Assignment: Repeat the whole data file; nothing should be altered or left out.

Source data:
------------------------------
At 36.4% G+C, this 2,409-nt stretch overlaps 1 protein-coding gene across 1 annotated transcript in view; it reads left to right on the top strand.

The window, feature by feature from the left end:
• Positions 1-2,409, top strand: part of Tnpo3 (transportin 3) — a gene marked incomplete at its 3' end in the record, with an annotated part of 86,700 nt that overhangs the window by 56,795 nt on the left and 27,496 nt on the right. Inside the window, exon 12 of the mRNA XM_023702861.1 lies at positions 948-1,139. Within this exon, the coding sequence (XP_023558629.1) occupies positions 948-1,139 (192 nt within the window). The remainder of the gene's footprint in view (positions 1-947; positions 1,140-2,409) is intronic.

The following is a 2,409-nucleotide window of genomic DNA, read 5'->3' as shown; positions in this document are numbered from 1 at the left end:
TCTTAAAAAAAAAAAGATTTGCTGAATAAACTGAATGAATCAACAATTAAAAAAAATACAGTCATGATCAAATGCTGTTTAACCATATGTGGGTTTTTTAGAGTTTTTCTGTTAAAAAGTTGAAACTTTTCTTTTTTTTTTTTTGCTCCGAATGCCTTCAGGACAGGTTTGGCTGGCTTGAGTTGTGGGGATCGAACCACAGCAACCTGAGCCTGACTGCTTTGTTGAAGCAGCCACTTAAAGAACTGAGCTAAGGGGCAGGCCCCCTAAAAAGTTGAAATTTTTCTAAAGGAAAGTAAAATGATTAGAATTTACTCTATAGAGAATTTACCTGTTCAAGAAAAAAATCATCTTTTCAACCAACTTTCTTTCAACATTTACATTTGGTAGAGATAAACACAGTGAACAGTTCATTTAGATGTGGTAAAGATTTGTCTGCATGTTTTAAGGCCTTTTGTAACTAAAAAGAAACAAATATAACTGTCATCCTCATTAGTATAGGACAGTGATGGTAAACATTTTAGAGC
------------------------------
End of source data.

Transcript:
At 36.4% G+C, this 2,409-nt stretch overlaps 1 protein-coding gene across 1 annotated transcript in view; it reads left to right on the top strand.

The window, feature by feature from the left end:
• Positions 1-2,409, top strand: part of Tnpo3 (transportin 3) — a gene marked incomplete at its 3' end in the record, with an annotated part of 86,700 nt that overhangs the window by 56,795 nt on the left and 27,496 nt on the right. Inside the window, exon 12 of the mRNA XM_023702861.1 lies at positions 948-1,139. Within this exon, the coding sequence (XP_023558629.1) occupies positions 948-1,139 (192 nt within the window). The remainder of the gene's footprint in view (positions 1-947; positions 1,140-2,409) is intronic.

The following is a 2,409-nucleotide window of genomic DNA, read 5'->3' as shown; positions in this document are numbered from 1 at the left end:
TCTTAAAAAAAAAAAGATTTGCTGAATAAACTGAATGAATCAACAATTAAAAAAAATACAGTCATGATCAAATGCTGTTTAACCATATGTGGGTTTTTTAGAGTTTTTCTGTTAAAAAGTTGAAACTTTTCTTTTTTTTTTTTTGCTCCGAATGCCTTCAGGACAGGTTTGGCTGGCTTGAGTTGTGGGGATCGAACCACAGCAACCTGAGCCTGACTGCTTTGTTGAAGCAGCCACTTAAAGAACTGAGCTAAGGGGCAGGCCCCCTAAAAAGTTGAAATTTTTCTAAAGGAAAGTAAAATGATTAGAATTTACTCTATAGAGAATTTACCTGTTCAAGAAAAAAATCATCTTTTCAACCAACTTTCTTTCAACATTTACATTTGGTAGAGATAAACACAGTGAACAGTTCATTTAGATGTGGTAAAGATTTGTCTGCATGTTTTAAGGCCTTTTGTAACTAAAAAGAAACAAATATAACTGTCATCCTCATTAGTATAGGACAGTGATGGTAAACATTTTAGAGC